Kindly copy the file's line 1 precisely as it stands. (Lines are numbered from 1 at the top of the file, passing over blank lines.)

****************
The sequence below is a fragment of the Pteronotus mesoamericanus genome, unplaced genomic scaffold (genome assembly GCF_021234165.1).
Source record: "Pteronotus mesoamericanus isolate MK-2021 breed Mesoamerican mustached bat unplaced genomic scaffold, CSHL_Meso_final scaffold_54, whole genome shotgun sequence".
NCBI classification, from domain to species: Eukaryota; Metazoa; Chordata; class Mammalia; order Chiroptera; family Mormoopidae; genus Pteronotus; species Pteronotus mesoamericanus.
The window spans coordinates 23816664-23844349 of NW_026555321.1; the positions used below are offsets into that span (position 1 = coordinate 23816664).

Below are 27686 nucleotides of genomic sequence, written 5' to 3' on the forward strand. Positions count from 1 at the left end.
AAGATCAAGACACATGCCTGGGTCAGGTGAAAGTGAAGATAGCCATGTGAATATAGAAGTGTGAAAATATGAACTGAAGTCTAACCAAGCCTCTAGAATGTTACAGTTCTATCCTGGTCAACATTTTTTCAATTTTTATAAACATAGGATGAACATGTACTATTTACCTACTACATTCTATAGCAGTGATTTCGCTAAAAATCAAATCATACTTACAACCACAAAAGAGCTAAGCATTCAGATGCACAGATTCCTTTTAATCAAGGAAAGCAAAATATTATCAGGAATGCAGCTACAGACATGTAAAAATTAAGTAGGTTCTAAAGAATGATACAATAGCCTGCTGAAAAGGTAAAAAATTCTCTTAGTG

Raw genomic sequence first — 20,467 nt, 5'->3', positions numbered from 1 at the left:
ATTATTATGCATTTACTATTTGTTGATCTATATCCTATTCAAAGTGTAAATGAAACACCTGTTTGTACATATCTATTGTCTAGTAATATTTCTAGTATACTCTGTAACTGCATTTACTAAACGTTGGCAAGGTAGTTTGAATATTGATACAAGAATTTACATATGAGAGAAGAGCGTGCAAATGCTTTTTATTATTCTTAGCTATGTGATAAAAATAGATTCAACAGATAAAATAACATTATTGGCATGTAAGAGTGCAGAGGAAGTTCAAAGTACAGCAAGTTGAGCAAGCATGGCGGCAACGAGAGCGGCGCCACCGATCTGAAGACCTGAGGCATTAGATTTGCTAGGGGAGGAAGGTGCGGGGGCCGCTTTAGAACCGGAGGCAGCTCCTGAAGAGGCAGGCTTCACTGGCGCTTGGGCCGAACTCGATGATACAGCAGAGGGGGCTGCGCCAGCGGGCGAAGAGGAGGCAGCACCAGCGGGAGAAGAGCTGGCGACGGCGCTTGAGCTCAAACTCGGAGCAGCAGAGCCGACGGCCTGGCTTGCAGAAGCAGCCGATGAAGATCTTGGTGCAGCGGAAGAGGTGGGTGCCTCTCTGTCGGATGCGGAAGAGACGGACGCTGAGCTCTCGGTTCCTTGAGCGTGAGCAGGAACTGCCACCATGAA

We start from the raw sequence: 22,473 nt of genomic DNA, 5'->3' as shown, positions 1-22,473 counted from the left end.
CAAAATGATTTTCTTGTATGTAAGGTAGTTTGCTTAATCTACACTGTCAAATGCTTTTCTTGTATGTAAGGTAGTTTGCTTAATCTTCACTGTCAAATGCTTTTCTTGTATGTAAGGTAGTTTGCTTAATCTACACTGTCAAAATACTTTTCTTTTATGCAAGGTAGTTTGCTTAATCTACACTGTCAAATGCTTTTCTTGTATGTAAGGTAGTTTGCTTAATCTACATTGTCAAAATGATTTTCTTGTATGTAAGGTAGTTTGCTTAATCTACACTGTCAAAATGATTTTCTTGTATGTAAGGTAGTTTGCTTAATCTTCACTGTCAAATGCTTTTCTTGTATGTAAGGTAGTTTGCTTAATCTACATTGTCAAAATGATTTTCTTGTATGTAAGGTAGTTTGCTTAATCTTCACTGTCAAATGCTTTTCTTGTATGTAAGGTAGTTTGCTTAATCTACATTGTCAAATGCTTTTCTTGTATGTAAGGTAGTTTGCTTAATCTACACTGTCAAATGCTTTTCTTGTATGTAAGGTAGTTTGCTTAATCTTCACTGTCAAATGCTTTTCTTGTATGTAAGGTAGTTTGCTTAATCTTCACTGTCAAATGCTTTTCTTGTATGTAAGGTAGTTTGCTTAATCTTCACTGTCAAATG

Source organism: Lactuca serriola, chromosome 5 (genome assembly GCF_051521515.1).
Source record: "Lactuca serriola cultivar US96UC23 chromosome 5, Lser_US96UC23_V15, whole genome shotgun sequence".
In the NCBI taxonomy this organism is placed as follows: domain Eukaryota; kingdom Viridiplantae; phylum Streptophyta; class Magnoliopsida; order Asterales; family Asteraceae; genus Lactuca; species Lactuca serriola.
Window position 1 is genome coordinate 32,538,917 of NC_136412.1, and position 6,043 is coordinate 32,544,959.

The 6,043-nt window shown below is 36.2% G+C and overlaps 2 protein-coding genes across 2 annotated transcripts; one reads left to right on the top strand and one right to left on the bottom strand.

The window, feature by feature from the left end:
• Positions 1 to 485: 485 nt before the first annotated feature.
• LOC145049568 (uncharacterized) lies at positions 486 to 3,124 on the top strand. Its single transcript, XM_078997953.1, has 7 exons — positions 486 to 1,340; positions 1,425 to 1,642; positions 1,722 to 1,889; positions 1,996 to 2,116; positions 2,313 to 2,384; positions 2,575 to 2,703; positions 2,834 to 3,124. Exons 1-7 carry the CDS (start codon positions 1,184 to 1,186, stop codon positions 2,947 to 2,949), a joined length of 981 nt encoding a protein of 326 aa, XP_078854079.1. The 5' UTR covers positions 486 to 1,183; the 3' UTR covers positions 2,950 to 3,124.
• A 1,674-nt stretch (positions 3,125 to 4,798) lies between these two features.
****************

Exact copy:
The sequence below is a fragment of the Pteronotus mesoamericanus genome, unplaced genomic scaffold (genome assembly GCF_021234165.1).